US Navy lifts ban on dreadlocks, ponytails for women

The U.S. Navy announced new hair rules for female sailors his week, saying they can now wear dreadlocks, ponytails and styled buns while in uniform.

The Navy's announcement came in a live broadcast on its Facebook page on Tuesday with Chief of Naval Operations Adm. John Richardson and Chief of Naval Personnel Adm. Robert Burke, HuffPost reported.

Richardson said the naval branch enlisted a team of six female sailors to help devise the new grooming standards, which he noted were also based on feedback from the sailors' peers.


“If you’ve got a recommendation, we just demonstrated that that recommendation can make things happen,” the admiral said in the broadcast. “If you make a good proposal and we can make it fit, we can make it happen.”

As part of the move, braids, ponytails and styled buns will be permissible for female sailors unless the hairstyle is deemed to present an occupational hazard. Female sailors will also be permitted to style their hair below the collar of their shirt.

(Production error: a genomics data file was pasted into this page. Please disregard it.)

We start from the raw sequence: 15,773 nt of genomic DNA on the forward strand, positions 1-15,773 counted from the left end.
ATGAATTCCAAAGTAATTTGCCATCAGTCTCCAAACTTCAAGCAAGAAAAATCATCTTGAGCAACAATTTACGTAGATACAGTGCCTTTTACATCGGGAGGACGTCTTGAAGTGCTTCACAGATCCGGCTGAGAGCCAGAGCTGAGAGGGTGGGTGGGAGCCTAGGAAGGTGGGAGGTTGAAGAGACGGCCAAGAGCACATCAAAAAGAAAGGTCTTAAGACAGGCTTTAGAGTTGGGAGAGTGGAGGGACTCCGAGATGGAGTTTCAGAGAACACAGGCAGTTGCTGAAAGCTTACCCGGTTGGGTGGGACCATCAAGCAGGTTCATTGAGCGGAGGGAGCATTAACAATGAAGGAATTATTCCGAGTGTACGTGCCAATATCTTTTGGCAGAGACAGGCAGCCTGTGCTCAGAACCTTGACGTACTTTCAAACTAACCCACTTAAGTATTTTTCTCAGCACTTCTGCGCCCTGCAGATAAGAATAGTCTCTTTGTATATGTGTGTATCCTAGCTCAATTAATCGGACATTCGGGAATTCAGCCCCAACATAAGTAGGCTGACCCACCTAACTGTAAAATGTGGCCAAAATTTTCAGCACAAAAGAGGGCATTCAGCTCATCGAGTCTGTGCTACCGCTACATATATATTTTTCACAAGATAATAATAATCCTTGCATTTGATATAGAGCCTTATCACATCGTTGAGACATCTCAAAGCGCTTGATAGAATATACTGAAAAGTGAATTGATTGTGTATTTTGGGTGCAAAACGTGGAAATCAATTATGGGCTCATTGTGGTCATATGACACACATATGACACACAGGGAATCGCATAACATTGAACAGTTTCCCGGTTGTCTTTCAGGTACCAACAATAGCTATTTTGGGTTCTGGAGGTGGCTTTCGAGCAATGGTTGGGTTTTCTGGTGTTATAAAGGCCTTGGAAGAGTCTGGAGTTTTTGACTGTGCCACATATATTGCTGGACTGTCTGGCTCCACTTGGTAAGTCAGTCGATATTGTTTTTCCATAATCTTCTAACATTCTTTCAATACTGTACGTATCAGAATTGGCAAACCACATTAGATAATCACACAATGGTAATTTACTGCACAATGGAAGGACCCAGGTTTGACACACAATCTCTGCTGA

Petty Officer 1st Class Jacqualynn Leak, who has had dreadlocks since 2014, led efforts behind the reversal.

“I wanted to make an argument so compelling that every reason my chain of command could give me for why dreadlocks were banned could easily be rebutted with facts,” she told HuffPost.

Previously, Leak said she wore a wig to cover her dreadlocks, which she added became harder to hide as her hair grew longer. Leak also said some female sailors with dreadlocks were forced to either cut their hair or face a punishment.

Petty Officer 2nd Class Jessica Sims was honorably discharged in 2014 after she refused to cut off her dreadlocks after reportedly wearing them in a bun for years.

That same year, the Defense Department announced it would revise regulations governing hairstyles that can be worn by service members after receiving complaints from the Congressional Black Caucus that the rules were offensive to black women in the military.